SpokeFest works year-round to promote cycling and safety, with activities beyond its annual Spokane ride this Sunday.
In fact, the group has supported a bike training program teaching kids with chaperones about cycling etiquette riding as a group to some area schools. And its volunteers will support a Sept. 14 Global Kidical Massive kids ride in Kendall Yards offering safety tips for families.
Cycling safety is something parents can model and teach kids starting at around age 5, said Bill Bender, SpokeFest president and recently retired neurologist. He also is SpokeFest’s founder.
“One thing is that parents should provide a good example – that if they expect their kids to wear helmets, the parents should wear helmets, as well,” Bender said.
“I witness a pretty fair amount of parents out on a ride with kids, and the kids wearing helmets and the parents not, or sometimes seeing kids biking away from home with the helmet hanging by the handle bars. Helmets work best when they’re worn by both kids and parents and the straps are fastened.”
Kids also need to be taught about paying attention to their surroundings, learning proper hand signals and following basic road rules.
Bender and others want to send the message that cycling is fun and a good way to get around when children and adults do so safely. Properly fitted helmets can’t be emphasized enough, he added.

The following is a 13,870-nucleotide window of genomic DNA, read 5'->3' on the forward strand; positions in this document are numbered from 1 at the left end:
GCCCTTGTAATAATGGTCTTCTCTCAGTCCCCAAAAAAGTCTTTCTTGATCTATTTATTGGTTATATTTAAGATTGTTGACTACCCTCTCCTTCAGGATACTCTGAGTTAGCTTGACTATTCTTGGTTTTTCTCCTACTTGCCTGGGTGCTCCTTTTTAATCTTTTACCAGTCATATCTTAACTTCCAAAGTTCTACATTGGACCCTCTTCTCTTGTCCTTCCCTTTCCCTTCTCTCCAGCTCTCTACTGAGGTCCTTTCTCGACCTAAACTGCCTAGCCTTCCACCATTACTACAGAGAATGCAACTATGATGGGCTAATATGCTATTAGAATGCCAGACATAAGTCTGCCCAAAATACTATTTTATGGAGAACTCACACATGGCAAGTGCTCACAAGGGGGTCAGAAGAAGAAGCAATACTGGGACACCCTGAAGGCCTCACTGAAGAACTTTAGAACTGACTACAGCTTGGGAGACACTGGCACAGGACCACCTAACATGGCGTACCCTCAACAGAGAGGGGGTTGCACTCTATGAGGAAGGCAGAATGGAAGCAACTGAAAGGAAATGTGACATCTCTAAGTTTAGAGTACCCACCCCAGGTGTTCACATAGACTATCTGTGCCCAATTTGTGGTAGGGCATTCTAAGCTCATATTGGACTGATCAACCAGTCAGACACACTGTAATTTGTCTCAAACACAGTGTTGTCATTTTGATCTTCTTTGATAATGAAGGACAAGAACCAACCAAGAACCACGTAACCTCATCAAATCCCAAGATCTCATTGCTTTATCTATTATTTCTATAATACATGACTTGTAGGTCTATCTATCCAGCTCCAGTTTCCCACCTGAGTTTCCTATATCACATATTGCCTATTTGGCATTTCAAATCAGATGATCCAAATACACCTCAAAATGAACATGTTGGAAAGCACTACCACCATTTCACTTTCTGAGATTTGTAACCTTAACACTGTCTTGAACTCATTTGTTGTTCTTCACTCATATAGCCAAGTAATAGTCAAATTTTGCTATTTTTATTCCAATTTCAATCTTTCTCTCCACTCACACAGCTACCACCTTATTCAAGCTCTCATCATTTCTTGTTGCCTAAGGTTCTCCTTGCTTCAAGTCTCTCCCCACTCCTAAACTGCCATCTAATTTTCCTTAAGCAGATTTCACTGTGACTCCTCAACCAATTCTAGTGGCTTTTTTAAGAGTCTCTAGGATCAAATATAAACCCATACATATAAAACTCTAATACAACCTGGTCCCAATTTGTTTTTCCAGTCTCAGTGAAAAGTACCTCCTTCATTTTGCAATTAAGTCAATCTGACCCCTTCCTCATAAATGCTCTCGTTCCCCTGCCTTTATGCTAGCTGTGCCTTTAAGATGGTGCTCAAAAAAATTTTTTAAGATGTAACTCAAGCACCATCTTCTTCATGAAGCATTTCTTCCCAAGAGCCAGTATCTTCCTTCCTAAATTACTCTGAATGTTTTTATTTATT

“It just gets back to the helmets for me as a neurologist and with general statistics because the most concerning type of accident is one that causes a concussion,” he said. “You don’t have to be in a dangerous accident; you can fall in your own driveway, so helmets are important all the time.
“Concussions can happen anywhere, anytime. Whenever you’re on a bike or scooter, you should be wearing a helmet. It’s one of the more common causes of head injury. A helmet makes a huge difference.”
Kids safety tips
In teaching kids cycling safety, Bender has learned that it’s best if you don’t make the guidance too long or complicated. And to ride by example.
“We try to restrict it to a couple of key points – ride to the right side of the street, and make your intentions known to cyclists around you and to cars if you’re singling for turning left, turning right or stopping, and often also to yell out those same things,” Bender said.
“And it’s watching for traffic at every intersection they cross … to look in all directions when crossing, and if riding with friends, to communicate that we’re stopping or turning.”
Parents also can take a younger child out for practice in an empty parking lot or sports courts at a park, he said. Teach children to consider going out of a driveway in the same way as coming to an intersection, to look both ways and proceed only if it’s clear.
SpokeFest’s website links to a national brochure with common bike myths parents should know:
Myth 1 – Bicyclists should ride facing traffic when in fact cyclists need to be to the right side of the road. At an intersection, few drivers look for traffic coming the wrong way.
Myth 2 – A child needs a bike to grow into. On a bike too big, kids wobble and weave. They won’t be able to react fast in an emergency. Your child should be able to stand over his or her bike with both feet flat on the ground.